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City, Comedy And Calamity In Cathleen Schine's New Novel

Cathleen Schine can always be counted on for an enticing, smart read, and her latest novel, Fin & Lady, is no exception, but it's an odd duck, as quirky as its peculiarly named titular half-siblings. Neither as sparklingly funny as her most recent book, The Three Weissmanns of Westport, nor as brainy as her earlier Rameau's Niece, Fin & Lady is light, entertaining, and ultimately moving, but you can't help wondering what Schine hoped to achieve with it.

Set in the 1960s, the dawning of the age of both Aquarius and iconoclasts, Fin & Lady explores the freedom and richness of an unconventional, cobbled-together family. It evokes the adults-out-of-the-picture world of J.D. Salinger's Franny & Zooey and Charles Schulz's Peanuts, and also presages the rich variety of our modern extended families, which encompass donor dads, surrogate moms, half-siblings, step-parents, and even exes.

When 11-year-old Fin Hadley's widowed mother dies of cancer in 1964, his glamorous, "jittery," "majestic," "loose cannon" of a 24-year-old half-sister, Lady Hadley, whom he met just once, six years earlier, becomes his legal guardian. She shows up at his mother's funeral in the shortest dress he's ever seen and whisks him away from his late maternal grandparents' Connecticut farm in her turquoise Karmann Ghia. Together, they set up a makeshift, "herky-jerky family" in her Greenwich Village house. Thanks to the small fortune Lady's mother left her when she died, money conveniently isn't an issue — which lends the novel a sort of enchanted fairy tale quality and frees Lady from having to do anything so mundane as work.


As erratic, impulsive, unpredictable, and fun-loving as Truman Capote's Holly Golightly, Lady is an unlikely parental figure. She fled a shotgun wedding at 18 and aborted the pregnancy that had precipitated it, but now worries that her "sell-by date" is approaching. She enlists Fin to help her find a suitable husband, a job he assumes with hilarious earnestness. "What are your interests?" he asks each potential swain politely.

Schine is, as ever, a whiz at nailing characters with zinging dialogue and a few distinct traits. None of the three suitors who hang around the Hadleys' Charles Street house suits: Tyler, the stuffy lawyer Lady jilted at the altar; Jack, a Yalie jock; or Biffi, a sensible Hungarian Jewish art dealer's son whom Fin adores. Lady's favorite song is "You Don't Own Me" and her favorite expletive is "Lavender Jesus!" When Tyler insists she needs him, her response scathes: "I can't think what for."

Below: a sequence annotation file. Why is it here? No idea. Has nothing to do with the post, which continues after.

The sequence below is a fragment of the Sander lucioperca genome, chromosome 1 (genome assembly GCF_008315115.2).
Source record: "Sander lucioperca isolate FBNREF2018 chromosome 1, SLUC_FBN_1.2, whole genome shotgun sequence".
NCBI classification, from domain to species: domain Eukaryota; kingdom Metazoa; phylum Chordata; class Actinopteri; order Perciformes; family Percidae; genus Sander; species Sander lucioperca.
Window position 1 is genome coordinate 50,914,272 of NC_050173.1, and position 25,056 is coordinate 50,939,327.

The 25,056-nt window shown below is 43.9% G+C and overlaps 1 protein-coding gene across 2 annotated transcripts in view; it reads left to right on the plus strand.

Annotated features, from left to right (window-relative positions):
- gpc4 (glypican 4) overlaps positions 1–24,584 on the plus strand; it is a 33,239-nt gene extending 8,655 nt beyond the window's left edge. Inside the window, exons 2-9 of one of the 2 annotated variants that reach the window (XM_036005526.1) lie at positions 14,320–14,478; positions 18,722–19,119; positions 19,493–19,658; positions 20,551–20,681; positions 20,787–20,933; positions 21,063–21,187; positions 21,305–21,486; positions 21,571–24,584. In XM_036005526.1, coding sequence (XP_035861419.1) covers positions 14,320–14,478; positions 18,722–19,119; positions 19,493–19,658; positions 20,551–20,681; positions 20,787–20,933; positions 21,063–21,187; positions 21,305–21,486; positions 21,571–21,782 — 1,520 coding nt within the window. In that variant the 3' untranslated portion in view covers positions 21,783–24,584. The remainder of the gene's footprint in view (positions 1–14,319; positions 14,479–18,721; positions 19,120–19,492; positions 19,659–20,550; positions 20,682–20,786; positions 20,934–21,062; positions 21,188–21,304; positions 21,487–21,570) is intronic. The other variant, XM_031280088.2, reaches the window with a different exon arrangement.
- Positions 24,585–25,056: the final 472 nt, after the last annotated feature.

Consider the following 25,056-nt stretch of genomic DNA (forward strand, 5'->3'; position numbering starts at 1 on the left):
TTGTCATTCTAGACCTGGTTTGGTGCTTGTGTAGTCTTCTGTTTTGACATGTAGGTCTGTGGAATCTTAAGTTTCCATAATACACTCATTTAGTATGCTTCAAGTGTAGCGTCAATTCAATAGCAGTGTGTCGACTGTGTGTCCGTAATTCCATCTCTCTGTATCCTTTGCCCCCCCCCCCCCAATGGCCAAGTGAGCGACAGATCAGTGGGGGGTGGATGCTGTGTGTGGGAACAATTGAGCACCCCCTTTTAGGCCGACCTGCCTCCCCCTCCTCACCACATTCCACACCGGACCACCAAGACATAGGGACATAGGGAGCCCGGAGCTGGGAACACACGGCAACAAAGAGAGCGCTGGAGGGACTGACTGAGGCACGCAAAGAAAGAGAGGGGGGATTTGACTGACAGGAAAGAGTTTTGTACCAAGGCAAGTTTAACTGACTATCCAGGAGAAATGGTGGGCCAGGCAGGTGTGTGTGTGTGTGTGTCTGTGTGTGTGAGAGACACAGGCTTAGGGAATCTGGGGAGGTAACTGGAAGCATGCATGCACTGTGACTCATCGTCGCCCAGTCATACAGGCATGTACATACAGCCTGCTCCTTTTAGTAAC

Not surprisingly, free-spirited Lady is too restless and aimless to be entirely content. "You have to be a little stupid to be happy," she tells Fin, part of a running stream of offbeat life lessons that aren't quite sharp or shocking enough to really dazzle. She suffers from "gilded-cage days," hangovers, and seasonal allergies. "Pills and sunglasses," she advises her charge, again channeling Holly Golightly. "The answer to many of life's challenges."

Catherine Schine's previous novels include <em>The Three Weissmans of Westport, The New Yorkers </em>and <em>The Love Letter.</em>
Karen Tapia
Farrar, Straus and Giroux
Catherine Schine's previous novels include The Three Weissmans of Westport, The New Yorkers and The Love Letter.

Another answer is Mabel, the Hadleys' faithful housekeeper. A throwback to old sit-com domestics who also adds to the fairy tale ease of the young Hadleys' situation, Mabel provides a wise, stabilizing adult presence who keeps the household running while offering pointed commentary. When Fin worries that Lady will marry authoritarian Tyler and send him to boarding school, she reassures him, "Our Miss Lady is foolish, but she's no fool."

The novel is Fin's paean to Lady, but in a tricky, initially baffling conceit, it's relayed by a first-person narrator whose identity isn't revealed until late in the book. In addition to a strong wash of nostalgia, a sense of foreboding colors the idolatrous portrait, keeping us anxiously turning pages.


Schine portrays a society in transition, though she's better at satirizing the ridiculous curriculum at Fin's progressive New Flower school, where "In Language Arts, they read and discussed the liner notes of Bob Dylan albums," than in evoking civil rights marches and antiwar demonstrations. As in her last novel, Schine pulls off a moving conclusion. But Fin & Lady suffers from the strain of attempting to blend two distinct, generally incompatible narrative modes — effervescent comedy-of-manners and heavy sentiment — into one big happy family of a book.

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